Danielle Moler CC
She leaves the Shenandoah in a haze of green and fog. The humidity is dense, rich, like chocolate she can barely stand to taste. She craves the dry grit of the desert. There is no explanation for an impulse based on the mention of sage and dust.
7000 feet. The cold air pierces her lungs like a stabbing knife. Three days to drive back from the east coast green, across rolling hills, through the flat middle, to the red canyons and arroyos. She passes rock formations so old that they cry for water to change their shape. The red rock gives way as the elevation rises into Ponderosa pine. In this forest, there is space between trees. Cinder and sand sift together. She breathes in the juniper, the rabbit brush. Dryness so sweet it stings her eyes.
Ragged pot holes jolt her along the road. Route 66 sounds romantic but it is a rarely cared for, one-lane appendage to the interstate. Ahead, is a clearing, where there is single surviving building of the route's pre-interstate heyday. Jack’s motel. She will turn around there. She will not keep going. She will not go to the ranch. She'll choose a new route. A new direction. She promises herself that the motel is where she will stop this journey in reverse.
A long time ago, at the old motel, she’d pounded on the door. "Can I use the phone?" she’d cried. There was no cell service at the ranch and her husband had ripped the land line from the wall. The old Route 66 motel was the closest building within a mile of the ranch. Old Jack had turned on the light. Saw the blood on her face. Let her in.
She knows enough not to return to someone who hits you. What irks her, what catches in her throat a thousand times a day, is that she'd stayed long enough for it to get to that point. All the things that happen before he hits you in the face. The flattering jealousy, the minuscule commands, the daily directions of how to be, how to act, overshadowed by love or something akin to it. It takes time to get to that point.
After Jack held a Ziploc full of ice to the back of her neck, the nosebleed stopped. A late-night run, she’d told him. I fell. It wasn't a matter of protection, but she didn't want the sympathy, the drama of police, of shelters. The knowledge that she must leave rather than her desire to go made her close her eyes and stab her finger on the national map laminated to the motel counter. Her random roulette landed her on the east coast, on a small town nestled in an expanse of green. Her cross-country escape from the ranch. And now, she retraces her steps, to where she began.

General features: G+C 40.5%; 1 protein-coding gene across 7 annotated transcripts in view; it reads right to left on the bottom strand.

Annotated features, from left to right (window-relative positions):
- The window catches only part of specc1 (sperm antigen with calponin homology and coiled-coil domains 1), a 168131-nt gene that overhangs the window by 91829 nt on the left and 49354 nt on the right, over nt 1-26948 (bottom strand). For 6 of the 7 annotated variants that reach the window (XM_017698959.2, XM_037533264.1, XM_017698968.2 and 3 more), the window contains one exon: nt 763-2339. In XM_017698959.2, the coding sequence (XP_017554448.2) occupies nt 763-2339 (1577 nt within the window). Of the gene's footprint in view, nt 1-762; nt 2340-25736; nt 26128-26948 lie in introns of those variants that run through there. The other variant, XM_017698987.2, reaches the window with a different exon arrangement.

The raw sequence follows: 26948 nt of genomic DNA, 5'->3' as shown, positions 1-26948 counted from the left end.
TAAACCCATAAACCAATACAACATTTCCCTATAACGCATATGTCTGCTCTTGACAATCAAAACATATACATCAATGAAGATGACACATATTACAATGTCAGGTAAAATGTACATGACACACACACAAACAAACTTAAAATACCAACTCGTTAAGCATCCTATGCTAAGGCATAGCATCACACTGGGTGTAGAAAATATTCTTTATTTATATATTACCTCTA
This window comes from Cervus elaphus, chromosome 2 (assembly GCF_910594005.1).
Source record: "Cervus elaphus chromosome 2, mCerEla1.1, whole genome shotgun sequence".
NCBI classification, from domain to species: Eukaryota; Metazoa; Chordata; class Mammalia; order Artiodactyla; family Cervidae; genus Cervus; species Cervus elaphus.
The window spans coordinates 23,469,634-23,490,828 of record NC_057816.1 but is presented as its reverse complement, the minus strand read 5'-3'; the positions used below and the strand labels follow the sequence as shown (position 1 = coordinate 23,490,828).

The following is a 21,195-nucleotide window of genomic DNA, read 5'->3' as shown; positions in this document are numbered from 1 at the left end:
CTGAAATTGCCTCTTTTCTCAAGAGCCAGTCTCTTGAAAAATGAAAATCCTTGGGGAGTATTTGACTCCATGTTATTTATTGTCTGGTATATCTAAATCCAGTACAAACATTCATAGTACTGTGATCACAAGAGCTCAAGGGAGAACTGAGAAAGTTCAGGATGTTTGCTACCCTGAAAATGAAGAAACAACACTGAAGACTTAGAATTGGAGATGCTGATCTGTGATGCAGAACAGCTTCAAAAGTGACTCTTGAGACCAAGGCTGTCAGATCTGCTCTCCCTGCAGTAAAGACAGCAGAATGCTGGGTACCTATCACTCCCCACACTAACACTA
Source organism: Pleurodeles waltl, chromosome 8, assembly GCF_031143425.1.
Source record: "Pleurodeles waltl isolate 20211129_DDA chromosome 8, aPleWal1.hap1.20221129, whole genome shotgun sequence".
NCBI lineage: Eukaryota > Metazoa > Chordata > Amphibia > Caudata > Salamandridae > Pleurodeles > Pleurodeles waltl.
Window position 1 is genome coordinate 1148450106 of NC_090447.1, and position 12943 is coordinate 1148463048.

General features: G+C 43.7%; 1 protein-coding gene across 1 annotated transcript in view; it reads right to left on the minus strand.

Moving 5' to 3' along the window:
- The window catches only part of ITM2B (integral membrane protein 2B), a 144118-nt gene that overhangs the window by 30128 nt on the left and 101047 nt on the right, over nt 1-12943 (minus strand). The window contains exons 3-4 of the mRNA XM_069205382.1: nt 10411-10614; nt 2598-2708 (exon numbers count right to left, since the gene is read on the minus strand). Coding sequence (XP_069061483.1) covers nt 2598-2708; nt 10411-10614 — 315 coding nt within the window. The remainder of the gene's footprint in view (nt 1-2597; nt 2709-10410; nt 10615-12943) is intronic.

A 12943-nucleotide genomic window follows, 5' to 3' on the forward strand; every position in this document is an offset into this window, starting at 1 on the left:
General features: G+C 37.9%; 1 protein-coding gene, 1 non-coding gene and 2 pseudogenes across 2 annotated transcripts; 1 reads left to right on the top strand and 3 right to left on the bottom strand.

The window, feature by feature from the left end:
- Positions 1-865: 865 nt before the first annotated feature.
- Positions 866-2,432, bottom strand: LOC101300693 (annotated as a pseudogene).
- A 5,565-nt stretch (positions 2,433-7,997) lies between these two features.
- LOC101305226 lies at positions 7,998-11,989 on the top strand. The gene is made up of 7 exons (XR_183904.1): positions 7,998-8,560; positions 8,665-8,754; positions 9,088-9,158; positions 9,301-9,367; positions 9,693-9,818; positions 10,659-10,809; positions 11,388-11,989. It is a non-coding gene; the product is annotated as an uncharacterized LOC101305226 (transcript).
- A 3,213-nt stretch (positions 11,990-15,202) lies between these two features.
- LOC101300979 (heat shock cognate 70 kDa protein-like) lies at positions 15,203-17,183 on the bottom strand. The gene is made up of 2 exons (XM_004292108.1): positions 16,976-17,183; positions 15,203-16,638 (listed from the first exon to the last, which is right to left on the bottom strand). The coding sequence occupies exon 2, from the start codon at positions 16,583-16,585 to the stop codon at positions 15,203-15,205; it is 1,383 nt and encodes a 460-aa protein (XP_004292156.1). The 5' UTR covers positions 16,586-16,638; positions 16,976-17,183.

She returns because of the man from Las Vegas. He’d mentioned it as she set his coffee in front of him. She was working at a Virginia diner that served park visitors, the random spot she had chosen from Jack's hotel map. Strange, she thought, to drink coffee after a day of hiking in the Shenandoah's humid green. Water, beer, sodas were the usual orders. It was one of those hot September weekends where summer let it be known that her extinction date was still two days away. The man didn't mention the Strip, the casinos. What caught her attention, what he’d said, was, "Red Rock. The dryness, sage, dust, he said. So different than here." He waved his hand toward the window which framed a thickness of poplar, ash, and oak. "And the burros," he’d said as she refilled his coffee. "The burros are cool." Her insides twisted with a longing she’d tried to forget.
The elk strikes before she can react. A heavy thud on the hood. The crash of breaking glass. The hatchback 180's and for a flicker of an instant she recalls the driver's ed. rule of turning into a spin. She just as quickly realizes she has no control. Vertigo. The airbag against her chest. A throaty cry. A massive pop, like a balloon, like her eardrum has exploded. Then all is still. The car passenger side leans against a pine tree trunk. She shifts slightly beneath her seatbelt, the pressure of the airbag gone.